Rayon Magazine founder Salva Mubarak on why it pays to lighten up and laugh at Bollywood
Journalist Salva Mubarak was spending her last week in the Elle India newsroom in Mumbai when an article she wrote on the nepotism controversy went viral. It was undoubtedly bold, but the last thing she expected was a reaction from actor Saif Ali Khan in his open letter. Suddenly, she was ‘the girl from Elle.’ And she loved it.
“The entire situation was rather silly if you think about it. But it also made me realise that in some capacity, people were reading my work,” she says. The tag went viral, serving as the final push for her to leave the mainstream media market for her passion project: parody media.
Mubarak started Rayon Magazine (@rayonmag on Instagram) two weeks later when she moved back to Delhi. The name is a play on the now-defunct Nylon magazine, but also hints at the statement she’s trying to make. “Rayon is, after all, an artificial silk fiber,” she says, deadpan. Modelled after the likes of The Onion and Reductress, the 100% digital platform uses Bollywood memes and parody headlines to create a dialogue about the way Indians consume media and, largely, Bollywood.
Sample this: ‘7 siblings of Bollywood celebrities who are actual human beings’, inspired by Deepika Padukone’s sister appearing on a chat show with her. Others include ‘5 Things You Didn’t Know About Anushka Sharma’s Pari’, ‘This curtain is fed up of being mistaken for Ranveer Singh’ and ‘Alia Bhatt shows us the right way to blink, and it’ll blow your mind’. These images are accompanied by tongue-in-cheek captions that explain the headline in detail.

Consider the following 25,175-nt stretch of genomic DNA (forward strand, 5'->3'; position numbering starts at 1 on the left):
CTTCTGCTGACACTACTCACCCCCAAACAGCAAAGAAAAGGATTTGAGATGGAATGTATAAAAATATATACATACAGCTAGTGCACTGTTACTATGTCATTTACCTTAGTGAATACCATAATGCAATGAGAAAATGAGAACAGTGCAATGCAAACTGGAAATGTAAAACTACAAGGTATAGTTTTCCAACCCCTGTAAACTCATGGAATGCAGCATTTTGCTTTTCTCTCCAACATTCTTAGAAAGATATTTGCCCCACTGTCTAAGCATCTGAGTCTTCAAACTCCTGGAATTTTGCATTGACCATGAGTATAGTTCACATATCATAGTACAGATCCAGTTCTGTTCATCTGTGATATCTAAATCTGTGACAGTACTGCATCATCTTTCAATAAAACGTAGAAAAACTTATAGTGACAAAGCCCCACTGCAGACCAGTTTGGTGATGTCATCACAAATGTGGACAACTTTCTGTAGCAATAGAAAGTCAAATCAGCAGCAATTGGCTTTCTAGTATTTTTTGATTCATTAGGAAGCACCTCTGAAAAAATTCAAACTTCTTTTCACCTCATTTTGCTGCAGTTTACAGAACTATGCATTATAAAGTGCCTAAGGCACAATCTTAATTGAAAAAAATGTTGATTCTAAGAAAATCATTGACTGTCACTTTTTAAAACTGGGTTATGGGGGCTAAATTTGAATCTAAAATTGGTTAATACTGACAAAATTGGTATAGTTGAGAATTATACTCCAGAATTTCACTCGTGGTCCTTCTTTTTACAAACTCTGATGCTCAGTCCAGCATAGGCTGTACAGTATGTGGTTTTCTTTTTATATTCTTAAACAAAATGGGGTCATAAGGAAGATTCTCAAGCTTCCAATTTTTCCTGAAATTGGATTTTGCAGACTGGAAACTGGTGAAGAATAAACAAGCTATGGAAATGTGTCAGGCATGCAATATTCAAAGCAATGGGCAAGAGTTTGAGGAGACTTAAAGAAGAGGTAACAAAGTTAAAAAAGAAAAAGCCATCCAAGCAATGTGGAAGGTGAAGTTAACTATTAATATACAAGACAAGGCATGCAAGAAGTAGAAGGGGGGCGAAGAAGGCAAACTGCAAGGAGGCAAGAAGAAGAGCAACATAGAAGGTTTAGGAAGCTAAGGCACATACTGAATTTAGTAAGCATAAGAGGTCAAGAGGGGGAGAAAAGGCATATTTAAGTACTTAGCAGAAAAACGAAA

There is the occasional celeb quote as well, like Varun Dhawan saying, “I love collecting unused band-aids and seashells.” She also posts videos on YouTube — ‘7 Surprising Facts About Priyanka Chopra that Will Surprise You’ — and in the past couple of weeks, the e-zine also extended to Twitter and Facebook.
Mubarak’s obsession with the industry started when she was 13. “It’s what led me to join Cosmopolitan, then Elle. Yet, being in those newsrooms also shed light on the vicious cycle created by that obsession when you plug it into society,” adds Mubarak. The public’s adulation and fascination for Bollywood have become part of today’s social fabric. It has created a market of its own, one that she uses to fuel her project.
“We take Bollywood so seriously, myself included. When Virat and Anushka got married, or when Taimur Ali Khan was born, I was glued to the Internet. I still am, in fact,” she admits. And yet, she has seen the obsession being taken too far as well. “We’re so influenced by it when in all honesty, we just need to lighten up. Bollywood still sells. It always will. But with Rayon, I want to use that to create a culture of kindness: to the public, to the media, and to the actors and actresses who end up on pedestals that they never coveted,” she says, explaining why she comes up with such ludicrous headlines.
Tapping into the philosophy of popular media enterprises like All-India Bakchod and The Viral Fever, Mubarak hopes to work towards changing Indian media culture. With an upcoming website, she’s staying true to her digital roots, curating a space of casual conversation, with plans to become self-sustaining in the future and expand to other verticals, including merchandising. But suggest that she move away from Bollywood, and she only has one answer. “I still haven’t met Shah Rukh Khan,” she says matter-of-factly. After all, it’s only a matter of time. “Never say never.”